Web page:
5. Invoicing EU-Registered Businesses Outside of the Czech republic
When invoicing an EU business outside of the Czech Republic, we invoice under the VAT Law, Paragraph 6 (Light VAT). This states that when you invoice from the Czech Republic to an EU business, EU reverse charges can apply.
What this means is that you invoice without VAT, and any subscribers in the EU can fulfill payment without VAT.
As an additional note, include in your invoice the reverse charge for both the subscriber and the Czech Tax Office. It must be clear that this invoice / cooperation is under EU reverse VAT charges. For example, a note can include: “0% VAT EU Reverse Charge”.
6. Cooperation with CZ Businesses Registered as VAT Payers
When invoicing Czech businesses that pay VAT, listing your DIČ (Tax ID #) is not mandatory. It is however helpful especially for the subscriber.
Providing your DIČ, the entity you invoice will understand that they will not deduct VAT from the invoice.
As a non-VAT payer, you will always invoice without VAT, even if your client is a registered VAT payer.
Invoicing in the Czech Republic as a VAT Payer
Now, let’s look at invoicing as a VAT payer. Business entities in the CZ whose turnover exceeds 2 million CZK in any consecutive 12-month period must register as a VAT payer.
With non-resident companies, they have no threshold for registration but must register as a VAT payer if they:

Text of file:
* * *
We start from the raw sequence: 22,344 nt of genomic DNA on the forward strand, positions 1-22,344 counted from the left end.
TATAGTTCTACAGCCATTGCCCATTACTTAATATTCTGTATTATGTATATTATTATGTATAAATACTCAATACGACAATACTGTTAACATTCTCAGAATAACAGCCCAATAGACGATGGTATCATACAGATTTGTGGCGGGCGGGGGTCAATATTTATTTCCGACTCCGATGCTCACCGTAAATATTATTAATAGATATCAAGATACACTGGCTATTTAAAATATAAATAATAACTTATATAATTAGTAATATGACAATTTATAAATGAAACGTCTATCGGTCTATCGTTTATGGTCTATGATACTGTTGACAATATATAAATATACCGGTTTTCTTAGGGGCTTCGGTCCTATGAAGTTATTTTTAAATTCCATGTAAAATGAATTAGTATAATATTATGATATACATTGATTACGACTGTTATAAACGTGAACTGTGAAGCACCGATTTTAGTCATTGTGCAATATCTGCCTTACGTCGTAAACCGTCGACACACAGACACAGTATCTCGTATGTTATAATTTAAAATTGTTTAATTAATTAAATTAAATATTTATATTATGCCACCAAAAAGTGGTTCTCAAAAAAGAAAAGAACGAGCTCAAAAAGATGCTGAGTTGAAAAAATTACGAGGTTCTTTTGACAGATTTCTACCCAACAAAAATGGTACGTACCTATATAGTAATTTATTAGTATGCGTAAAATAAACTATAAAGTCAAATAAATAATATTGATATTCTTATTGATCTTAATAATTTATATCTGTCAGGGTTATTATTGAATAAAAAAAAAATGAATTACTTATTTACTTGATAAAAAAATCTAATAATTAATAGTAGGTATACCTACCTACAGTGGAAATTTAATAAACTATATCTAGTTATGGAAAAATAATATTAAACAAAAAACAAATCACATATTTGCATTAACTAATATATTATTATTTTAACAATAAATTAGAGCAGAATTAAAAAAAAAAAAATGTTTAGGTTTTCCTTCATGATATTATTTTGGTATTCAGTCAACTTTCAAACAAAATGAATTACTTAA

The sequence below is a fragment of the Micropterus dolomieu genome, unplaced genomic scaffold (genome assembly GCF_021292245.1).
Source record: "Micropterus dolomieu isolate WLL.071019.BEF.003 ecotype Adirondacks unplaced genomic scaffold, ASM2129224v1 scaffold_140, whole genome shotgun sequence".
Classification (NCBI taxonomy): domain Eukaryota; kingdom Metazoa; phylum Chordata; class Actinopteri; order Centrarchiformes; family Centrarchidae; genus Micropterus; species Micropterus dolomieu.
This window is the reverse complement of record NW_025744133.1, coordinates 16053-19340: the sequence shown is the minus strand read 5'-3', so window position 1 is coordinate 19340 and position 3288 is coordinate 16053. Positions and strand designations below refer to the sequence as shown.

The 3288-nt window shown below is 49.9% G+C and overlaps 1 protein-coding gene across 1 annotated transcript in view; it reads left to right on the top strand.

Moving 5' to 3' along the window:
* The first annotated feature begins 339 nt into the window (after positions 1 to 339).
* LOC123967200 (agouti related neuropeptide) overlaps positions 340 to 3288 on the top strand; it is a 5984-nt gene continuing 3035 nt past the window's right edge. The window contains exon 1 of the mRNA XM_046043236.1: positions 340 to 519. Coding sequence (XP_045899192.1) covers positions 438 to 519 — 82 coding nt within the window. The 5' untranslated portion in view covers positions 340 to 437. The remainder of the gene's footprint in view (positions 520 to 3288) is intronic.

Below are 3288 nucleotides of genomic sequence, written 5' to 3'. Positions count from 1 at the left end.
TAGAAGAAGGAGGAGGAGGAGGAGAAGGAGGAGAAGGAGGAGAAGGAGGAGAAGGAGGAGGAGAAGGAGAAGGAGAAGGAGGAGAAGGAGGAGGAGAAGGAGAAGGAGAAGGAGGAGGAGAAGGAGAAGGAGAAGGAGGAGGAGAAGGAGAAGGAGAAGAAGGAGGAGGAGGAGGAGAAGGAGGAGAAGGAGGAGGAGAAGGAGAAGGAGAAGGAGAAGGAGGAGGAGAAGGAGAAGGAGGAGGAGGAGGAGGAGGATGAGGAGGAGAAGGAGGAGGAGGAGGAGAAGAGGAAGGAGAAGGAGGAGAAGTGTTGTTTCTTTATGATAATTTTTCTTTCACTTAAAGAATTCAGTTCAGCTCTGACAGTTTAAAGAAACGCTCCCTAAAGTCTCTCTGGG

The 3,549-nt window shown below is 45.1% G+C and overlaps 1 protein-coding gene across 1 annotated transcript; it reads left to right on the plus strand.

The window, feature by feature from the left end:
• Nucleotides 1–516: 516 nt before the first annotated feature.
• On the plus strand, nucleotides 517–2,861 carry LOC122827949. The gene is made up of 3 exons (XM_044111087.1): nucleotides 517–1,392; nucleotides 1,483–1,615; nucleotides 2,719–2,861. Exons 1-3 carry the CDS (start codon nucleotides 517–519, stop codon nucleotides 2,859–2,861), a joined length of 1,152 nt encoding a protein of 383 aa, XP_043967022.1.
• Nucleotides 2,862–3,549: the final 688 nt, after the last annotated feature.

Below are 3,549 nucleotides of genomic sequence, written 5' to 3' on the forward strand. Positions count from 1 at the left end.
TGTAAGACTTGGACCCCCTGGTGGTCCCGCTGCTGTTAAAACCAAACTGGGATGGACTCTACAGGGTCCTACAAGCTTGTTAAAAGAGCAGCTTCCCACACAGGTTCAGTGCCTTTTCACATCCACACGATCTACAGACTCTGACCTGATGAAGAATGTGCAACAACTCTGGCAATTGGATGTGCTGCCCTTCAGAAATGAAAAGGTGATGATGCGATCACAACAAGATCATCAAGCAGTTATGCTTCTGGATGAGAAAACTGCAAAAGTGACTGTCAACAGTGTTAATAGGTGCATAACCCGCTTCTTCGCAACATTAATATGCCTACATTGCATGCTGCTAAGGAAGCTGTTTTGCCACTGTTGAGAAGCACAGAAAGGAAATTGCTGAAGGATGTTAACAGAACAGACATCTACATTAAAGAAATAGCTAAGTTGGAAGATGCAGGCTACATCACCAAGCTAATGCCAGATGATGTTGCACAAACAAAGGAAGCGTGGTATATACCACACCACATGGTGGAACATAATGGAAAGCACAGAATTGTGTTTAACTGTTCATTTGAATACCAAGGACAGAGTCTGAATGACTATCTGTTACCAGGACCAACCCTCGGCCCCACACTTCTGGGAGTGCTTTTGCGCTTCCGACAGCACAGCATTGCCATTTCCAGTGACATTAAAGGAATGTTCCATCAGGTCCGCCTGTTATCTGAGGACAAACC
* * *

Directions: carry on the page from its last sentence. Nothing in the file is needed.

- make any product or service subject to Czech VAT (excluding when declaration and payment of VAT is on the subscriber), or
- provide products or services from the Czech Republic to another EU member state.
Businesses can register as a VAT payer voluntarily, even if their turnover does not reach the thresholds. This is done when the supplier provides or will provide taxable goods or VAT-exempt supplies with credit in the CZ. As a VAT payer, invoicing is similar to that for non-VAT payers. However, there are a few more fields VAT-payer invoices must contain. Let’s run through the VAT invoice now.
1. Numbering VAT Invoices
Include in every invoice the Invoice Number in consecutive order. This process is the exact same as that for non-VAT payers.
Just remember to number in ascending order (e.g. 0012024, 0022024, 0032024, etc). Again, you might want the invoice number to include both the number of invoice and the year for better record-keeping.
2. Supplier and Subscriber Information
Recording the supplier and subscriber information is also a similar process as that for non-VAT payers.
Include IČO (Company Registration Number), business name, business address, supplier bank details, and payment terms.
The only fields more to include in a Czech VAT invoice are your DIČ (Tax ID Number) and VAT number. These fields are mandatory. The Tax ID Number is used for all taxes, the most common being income tax.
You use your VAT number in other filings connected to VAT reporting, such as for VAT control statements. If your VAT number is missing from an invoice, financial authorities will not accept that invoice during tax control. In this case, it is not certain who is responsible for declaring taxes.
3. Czech VAT Invoice Descriptions
Again, every invoice should clearly state the reason for the invoice. For example, if it’s building a Web application, include “Rate”, “Quantity”, and “Total Amount” for your services - “IT Consultancy”.